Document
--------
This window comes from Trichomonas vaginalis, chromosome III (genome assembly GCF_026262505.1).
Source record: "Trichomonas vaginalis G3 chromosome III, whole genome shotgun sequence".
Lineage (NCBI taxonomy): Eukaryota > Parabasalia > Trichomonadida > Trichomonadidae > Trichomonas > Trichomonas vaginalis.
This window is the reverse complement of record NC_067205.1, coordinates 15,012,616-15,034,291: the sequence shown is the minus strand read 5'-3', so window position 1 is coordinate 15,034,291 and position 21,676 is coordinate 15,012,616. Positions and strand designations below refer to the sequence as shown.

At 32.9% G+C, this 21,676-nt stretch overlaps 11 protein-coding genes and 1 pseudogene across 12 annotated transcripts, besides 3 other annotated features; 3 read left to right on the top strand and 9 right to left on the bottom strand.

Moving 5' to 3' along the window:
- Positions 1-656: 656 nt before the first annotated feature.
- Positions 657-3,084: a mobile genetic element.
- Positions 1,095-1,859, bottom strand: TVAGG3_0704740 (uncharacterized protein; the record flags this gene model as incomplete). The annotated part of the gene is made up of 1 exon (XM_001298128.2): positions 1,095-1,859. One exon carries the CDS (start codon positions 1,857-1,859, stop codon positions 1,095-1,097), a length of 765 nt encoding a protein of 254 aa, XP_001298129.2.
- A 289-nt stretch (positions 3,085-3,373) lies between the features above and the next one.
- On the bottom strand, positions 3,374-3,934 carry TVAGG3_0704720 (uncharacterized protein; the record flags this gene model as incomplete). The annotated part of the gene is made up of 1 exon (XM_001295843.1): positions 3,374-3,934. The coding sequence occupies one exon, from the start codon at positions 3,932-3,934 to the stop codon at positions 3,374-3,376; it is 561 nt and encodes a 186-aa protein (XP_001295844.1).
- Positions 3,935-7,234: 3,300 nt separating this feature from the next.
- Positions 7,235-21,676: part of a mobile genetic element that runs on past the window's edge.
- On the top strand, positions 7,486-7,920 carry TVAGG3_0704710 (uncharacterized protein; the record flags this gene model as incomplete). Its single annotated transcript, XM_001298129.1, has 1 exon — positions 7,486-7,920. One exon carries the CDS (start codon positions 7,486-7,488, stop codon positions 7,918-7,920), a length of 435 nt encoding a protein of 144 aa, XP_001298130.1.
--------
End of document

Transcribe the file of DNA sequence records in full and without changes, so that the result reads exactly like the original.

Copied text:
This window comes from Trichomonas vaginalis, chromosome III (genome assembly GCF_026262505.1).
Source record: "Trichomonas vaginalis G3 chromosome III, whole genome shotgun sequence".
Lineage (NCBI taxonomy): Eukaryota > Parabasalia > Trichomonadida > Trichomonadidae > Trichomonas > Trichomonas vaginalis.
This window is the reverse complement of record NC_067205.1, coordinates 15,012,616-15,034,291: the sequence shown is the minus strand read 5'-3', so window position 1 is coordinate 15,034,291 and position 21,676 is coordinate 15,012,616. Positions and strand designations below refer to the sequence as shown.

At 32.9% G+C, this 21,676-nt stretch overlaps 11 protein-coding genes and 1 pseudogene across 12 annotated transcripts, besides 3 other annotated features; 3 read left to right on the top strand and 9 right to left on the bottom strand.

Moving 5' to 3' along the window:
- Positions 1-656: 656 nt before the first annotated feature.
- Positions 657-3,084: a mobile genetic element.
- Positions 1,095-1,859, bottom strand: TVAGG3_0704740 (uncharacterized protein; the record flags this gene model as incomplete). The annotated part of the gene is made up of 1 exon (XM_001298128.2): positions 1,095-1,859. One exon carries the CDS (start codon positions 1,857-1,859, stop codon positions 1,095-1,097), a length of 765 nt encoding a protein of 254 aa, XP_001298129.2.
- A 289-nt stretch (positions 3,085-3,373) lies between the features above and the next one.
- On the bottom strand, positions 3,374-3,934 carry TVAGG3_0704720 (uncharacterized protein; the record flags this gene model as incomplete). The annotated part of the gene is made up of 1 exon (XM_001295843.1): positions 3,374-3,934. The coding sequence occupies one exon, from the start codon at positions 3,932-3,934 to the stop codon at positions 3,374-3,376; it is 561 nt and encodes a 186-aa protein (XP_001295844.1).
- Positions 3,935-7,234: 3,300 nt separating this feature from the next.
- Positions 7,235-21,676: part of a mobile genetic element that runs on past the window's edge.
- On the top strand, positions 7,486-7,920 carry TVAGG3_0704710 (uncharacterized protein; the record flags this gene model as incomplete). Its single annotated transcript, XM_001298129.1, has 1 exon — positions 7,486-7,920. One exon carries the CDS (start codon positions 7,486-7,488, stop codon positions 7,918-7,920), a length of 435 nt encoding a protein of 144 aa, XP_001298130.1.